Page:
Toby Green, “The Rise of the Trans-Atlantic Slave Trade in Western Africa, 1300-1589” (Cambridge UP, 2011)
Slavery was pervasive in the Ancient World: you can find it in Mesopotamia, Egypt, Greece, and Rome. In Late Antiquity , however, slavery went into decline. It survived and even flourished in the Byzantine Empire and Muslim lands, yet it all but disappeared in Medieval Western and Central Europe. Then,... Read More
Samuel Totten, “Genocide by Attrition: The Nuba Mountains of Sudan” (Transaction Publishers, 2012)
Most of the authors I’ve interviewed for this show have addressed episodes in the past, campaigns of mass violence that occurred long ago, often well-before the author was born. Today’s show is different. In his book Genocide by Attrition: The Nuba Mountains of Sudan (Transaction Publishers, 2012), Samuel Totten addresses the violence against the... Read More
Donovan Chau, “Exploiting Africa: The Influence of Maoist China in Algeria, Ghana, and Tanzania” (NIP, 2014)
Donovan Chau is the author of Exploiting Africa: The Influence of Maoist China in Algeria, Ghana, and Tanzania (Naval Institute Press, 2014). Chau is an associate professor of political science at California State University. Chau examines China’s role in Algeria, Ghana, and Tanzania from the 1950s to the 1970s. China... Read More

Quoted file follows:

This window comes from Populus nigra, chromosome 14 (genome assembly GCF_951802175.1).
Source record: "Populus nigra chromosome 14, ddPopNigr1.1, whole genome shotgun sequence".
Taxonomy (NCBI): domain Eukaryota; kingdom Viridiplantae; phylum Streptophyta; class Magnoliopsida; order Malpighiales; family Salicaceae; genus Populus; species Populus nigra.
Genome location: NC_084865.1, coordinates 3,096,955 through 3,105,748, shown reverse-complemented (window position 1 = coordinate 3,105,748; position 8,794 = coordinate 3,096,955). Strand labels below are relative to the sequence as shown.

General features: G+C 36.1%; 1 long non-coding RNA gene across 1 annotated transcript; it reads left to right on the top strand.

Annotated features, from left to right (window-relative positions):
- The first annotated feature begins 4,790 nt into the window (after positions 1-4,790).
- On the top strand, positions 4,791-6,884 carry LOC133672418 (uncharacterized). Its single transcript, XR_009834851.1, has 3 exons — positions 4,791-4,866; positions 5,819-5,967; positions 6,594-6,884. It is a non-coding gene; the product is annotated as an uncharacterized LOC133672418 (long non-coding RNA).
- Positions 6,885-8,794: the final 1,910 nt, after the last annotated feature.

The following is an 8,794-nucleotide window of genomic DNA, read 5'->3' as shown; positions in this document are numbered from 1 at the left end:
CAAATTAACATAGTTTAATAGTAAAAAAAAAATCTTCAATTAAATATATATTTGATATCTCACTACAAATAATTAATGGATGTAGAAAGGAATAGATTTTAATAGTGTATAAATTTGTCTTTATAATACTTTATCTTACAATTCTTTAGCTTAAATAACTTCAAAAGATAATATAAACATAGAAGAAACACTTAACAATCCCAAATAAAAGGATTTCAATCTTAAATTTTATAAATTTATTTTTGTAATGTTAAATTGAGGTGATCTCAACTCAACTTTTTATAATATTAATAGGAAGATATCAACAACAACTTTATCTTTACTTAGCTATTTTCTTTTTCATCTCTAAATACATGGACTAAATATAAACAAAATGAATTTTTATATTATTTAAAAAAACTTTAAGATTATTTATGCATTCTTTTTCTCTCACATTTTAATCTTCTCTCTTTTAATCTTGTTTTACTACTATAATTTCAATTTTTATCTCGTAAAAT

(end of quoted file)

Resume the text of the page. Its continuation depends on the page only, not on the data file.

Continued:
James Copnall, “A Poisonous Thorn in Our Hearts: Sudan and South Sudan’s Bitter and Incomplete Divorce” (Hurst, 2014)
July 2011 saw that rarest of events – an attempt to resolve a conflict in Africa by the redrawing of borders. It saw the birth of South Sudan as a fully fledged country after decades of conflict going back to the days of independence. It is obviously far too early... Read More
Susan Thomson, “Whispering Truth to Power” (University of Wisconsin Press, 2013)
This spring, I taught a class loosely called “The Holocaust through Primary Sources” to a small group of selected students. I started one class by asking them the deceptively simple question “When did the Holocaust end?” The first consensus answer was “1945.” After some discussion, the students changed their answer.... Read More
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